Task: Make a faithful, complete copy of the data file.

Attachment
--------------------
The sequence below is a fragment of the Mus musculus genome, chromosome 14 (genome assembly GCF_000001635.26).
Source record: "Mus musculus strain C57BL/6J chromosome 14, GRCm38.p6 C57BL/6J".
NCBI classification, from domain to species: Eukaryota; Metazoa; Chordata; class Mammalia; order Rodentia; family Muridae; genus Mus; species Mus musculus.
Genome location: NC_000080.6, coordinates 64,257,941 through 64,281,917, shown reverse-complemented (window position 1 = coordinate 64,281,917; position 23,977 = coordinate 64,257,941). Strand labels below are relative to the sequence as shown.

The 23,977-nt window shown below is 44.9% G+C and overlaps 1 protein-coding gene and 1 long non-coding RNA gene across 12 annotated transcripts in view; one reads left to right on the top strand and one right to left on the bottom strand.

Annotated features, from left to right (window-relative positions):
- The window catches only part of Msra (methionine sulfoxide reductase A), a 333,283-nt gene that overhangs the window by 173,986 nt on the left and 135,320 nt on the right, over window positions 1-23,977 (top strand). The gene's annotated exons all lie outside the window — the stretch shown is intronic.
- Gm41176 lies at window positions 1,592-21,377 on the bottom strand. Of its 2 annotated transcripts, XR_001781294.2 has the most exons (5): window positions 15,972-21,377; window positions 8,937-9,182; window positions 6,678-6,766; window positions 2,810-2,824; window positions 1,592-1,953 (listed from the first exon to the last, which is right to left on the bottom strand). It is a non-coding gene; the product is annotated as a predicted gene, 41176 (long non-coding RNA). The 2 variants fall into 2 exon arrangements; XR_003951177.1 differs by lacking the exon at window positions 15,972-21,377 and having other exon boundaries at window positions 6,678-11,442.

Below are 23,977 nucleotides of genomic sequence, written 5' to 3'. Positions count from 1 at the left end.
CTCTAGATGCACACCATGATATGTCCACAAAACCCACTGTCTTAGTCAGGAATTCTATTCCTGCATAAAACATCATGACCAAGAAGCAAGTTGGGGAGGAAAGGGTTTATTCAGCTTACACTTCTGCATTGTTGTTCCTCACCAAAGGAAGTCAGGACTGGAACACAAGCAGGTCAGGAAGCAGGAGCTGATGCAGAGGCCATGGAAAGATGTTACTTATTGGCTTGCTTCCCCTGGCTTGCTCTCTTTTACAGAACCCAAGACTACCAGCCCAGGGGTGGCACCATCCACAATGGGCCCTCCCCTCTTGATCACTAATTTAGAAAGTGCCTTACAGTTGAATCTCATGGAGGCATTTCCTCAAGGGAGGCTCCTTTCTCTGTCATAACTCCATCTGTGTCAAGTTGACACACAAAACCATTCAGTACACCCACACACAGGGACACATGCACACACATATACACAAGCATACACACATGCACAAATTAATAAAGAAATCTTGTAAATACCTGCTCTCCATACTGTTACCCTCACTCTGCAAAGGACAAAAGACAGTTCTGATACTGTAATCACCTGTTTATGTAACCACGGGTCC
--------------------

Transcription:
The sequence below is a fragment of the Mus musculus genome, chromosome 14 (genome assembly GCF_000001635.26).
Source record: "Mus musculus strain C57BL/6J chromosome 14, GRCm38.p6 C57BL/6J".
NCBI classification, from domain to species: Eukaryota; Metazoa; Chordata; class Mammalia; order Rodentia; family Muridae; genus Mus; species Mus musculus.
Genome location: NC_000080.6, coordinates 64,257,941 through 64,281,917, shown reverse-complemented (window position 1 = coordinate 64,281,917; position 23,977 = coordinate 64,257,941). Strand labels below are relative to the sequence as shown.

The 23,977-nt window shown below is 44.9% G+C and overlaps 1 protein-coding gene and 1 long non-coding RNA gene across 12 annotated transcripts in view; one reads left to right on the top strand and one right to left on the bottom strand.

Annotated features, from left to right (window-relative positions):
- The window catches only part of Msra (methionine sulfoxide reductase A), a 333,283-nt gene that overhangs the window by 173,986 nt on the left and 135,320 nt on the right, over window positions 1-23,977 (top strand). The gene's annotated exons all lie outside the window — the stretch shown is intronic.
- Gm41176 lies at window positions 1,592-21,377 on the bottom strand. Of its 2 annotated transcripts, XR_001781294.2 has the most exons (5): window positions 15,972-21,377; window positions 8,937-9,182; window positions 6,678-6,766; window positions 2,810-2,824; window positions 1,592-1,953 (listed from the first exon to the last, which is right to left on the bottom strand). It is a non-coding gene; the product is annotated as a predicted gene, 41176 (long non-coding RNA). The 2 variants fall into 2 exon arrangements; XR_003951177.1 differs by lacking the exon at window positions 15,972-21,377 and having other exon boundaries at window positions 6,678-11,442.

Below are 23,977 nucleotides of genomic sequence, written 5' to 3'. Positions count from 1 at the left end.
CTCTAGATGCACACCATGATATGTCCACAAAACCCACTGTCTTAGTCAGGAATTCTATTCCTGCATAAAACATCATGACCAAGAAGCAAGTTGGGGAGGAAAGGGTTTATTCAGCTTACACTTCTGCATTGTTGTTCCTCACCAAAGGAAGTCAGGACTGGAACACAAGCAGGTCAGGAAGCAGGAGCTGATGCAGAGGCCATGGAAAGATGTTACTTATTGGCTTGCTTCCCCTGGCTTGCTCTCTTTTACAGAACCCAAGACTACCAGCCCAGGGGTGGCACCATCCACAATGGGCCCTCCCCTCTTGATCACTAATTTAGAAAGTGCCTTACAGTTGAATCTCATGGAGGCATTTCCTCAAGGGAGGCTCCTTTCTCTGTCATAACTCCATCTGTGTCAAGTTGACACACAAAACCATTCAGTACACCCACACACAGGGACACATGCACACACATATACACAAGCATACACACATGCACAAATTAATAAAGAAATCTTGTAAATACCTGCTCTCCATACTGTTACCCTCACTCTGCAAAGGACAAAAGACAGTTCTGATACTGTAATCACCTGTTTATGTAACCACGGGTCC